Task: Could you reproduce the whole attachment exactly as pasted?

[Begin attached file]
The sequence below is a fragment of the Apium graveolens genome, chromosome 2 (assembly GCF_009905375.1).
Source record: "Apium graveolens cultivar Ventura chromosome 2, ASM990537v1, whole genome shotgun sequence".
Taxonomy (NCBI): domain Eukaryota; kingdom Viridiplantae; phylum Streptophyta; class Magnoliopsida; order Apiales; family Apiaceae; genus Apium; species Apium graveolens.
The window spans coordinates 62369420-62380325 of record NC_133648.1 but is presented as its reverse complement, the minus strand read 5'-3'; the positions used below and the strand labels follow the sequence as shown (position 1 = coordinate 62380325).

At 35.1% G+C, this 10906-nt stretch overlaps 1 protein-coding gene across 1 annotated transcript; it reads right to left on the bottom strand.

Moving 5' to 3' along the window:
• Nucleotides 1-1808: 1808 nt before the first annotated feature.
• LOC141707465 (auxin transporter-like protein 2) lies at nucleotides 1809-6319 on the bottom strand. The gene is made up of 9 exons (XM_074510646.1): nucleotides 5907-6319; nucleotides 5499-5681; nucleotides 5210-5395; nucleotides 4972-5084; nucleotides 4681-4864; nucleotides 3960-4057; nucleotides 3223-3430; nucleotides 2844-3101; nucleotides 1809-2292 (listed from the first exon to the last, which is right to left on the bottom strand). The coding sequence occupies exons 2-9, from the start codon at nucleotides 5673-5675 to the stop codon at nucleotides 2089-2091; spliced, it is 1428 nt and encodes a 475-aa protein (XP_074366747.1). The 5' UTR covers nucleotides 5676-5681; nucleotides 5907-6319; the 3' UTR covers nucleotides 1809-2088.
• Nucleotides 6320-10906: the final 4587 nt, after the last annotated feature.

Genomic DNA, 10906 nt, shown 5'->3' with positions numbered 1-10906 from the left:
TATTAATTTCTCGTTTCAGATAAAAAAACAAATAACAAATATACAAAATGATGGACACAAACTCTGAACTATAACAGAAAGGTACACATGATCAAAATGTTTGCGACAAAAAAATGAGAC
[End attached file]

The sequence below is a fragment of the Apium graveolens genome, chromosome 2 (assembly GCF_009905375.1).
Source record: "Apium graveolens cultivar Ventura chromosome 2, ASM990537v1, whole genome shotgun sequence".
Taxonomy (NCBI): domain Eukaryota; kingdom Viridiplantae; phylum Streptophyta; class Magnoliopsida; order Apiales; family Apiaceae; genus Apium; species Apium graveolens.
The window spans coordinates 62369420-62380325 of record NC_133648.1 but is presented as its reverse complement, the minus strand read 5'-3'; the positions used below and the strand labels follow the sequence as shown (position 1 = coordinate 62380325).

At 35.1% G+C, this 10906-nt stretch overlaps 1 protein-coding gene across 1 annotated transcript; it reads right to left on the bottom strand.

Moving 5' to 3' along the window:
• Nucleotides 1-1808: 1808 nt before the first annotated feature.
• LOC141707465 (auxin transporter-like protein 2) lies at nucleotides 1809-6319 on the bottom strand. The gene is made up of 9 exons (XM_074510646.1): nucleotides 5907-6319; nucleotides 5499-5681; nucleotides 5210-5395; nucleotides 4972-5084; nucleotides 4681-4864; nucleotides 3960-4057; nucleotides 3223-3430; nucleotides 2844-3101; nucleotides 1809-2292 (listed from the first exon to the last, which is right to left on the bottom strand). The coding sequence occupies exons 2-9, from the start codon at nucleotides 5673-5675 to the stop codon at nucleotides 2089-2091; spliced, it is 1428 nt and encodes a 475-aa protein (XP_074366747.1). The 5' UTR covers nucleotides 5676-5681; nucleotides 5907-6319; the 3' UTR covers nucleotides 1809-2088.
• Nucleotides 6320-10906: the final 4587 nt, after the last annotated feature.

Genomic DNA, 10906 nt, shown 5'->3' with positions numbered 1-10906 from the left:
TATTAATTTCTCGTTTCAGATAAAAAAACAAATAACAAATATACAAAATGATGGACACAAACTCTGAACTATAACAGAAAGGTACACATGATCAAAATGTTTGCGACAAAAAAATGAGAC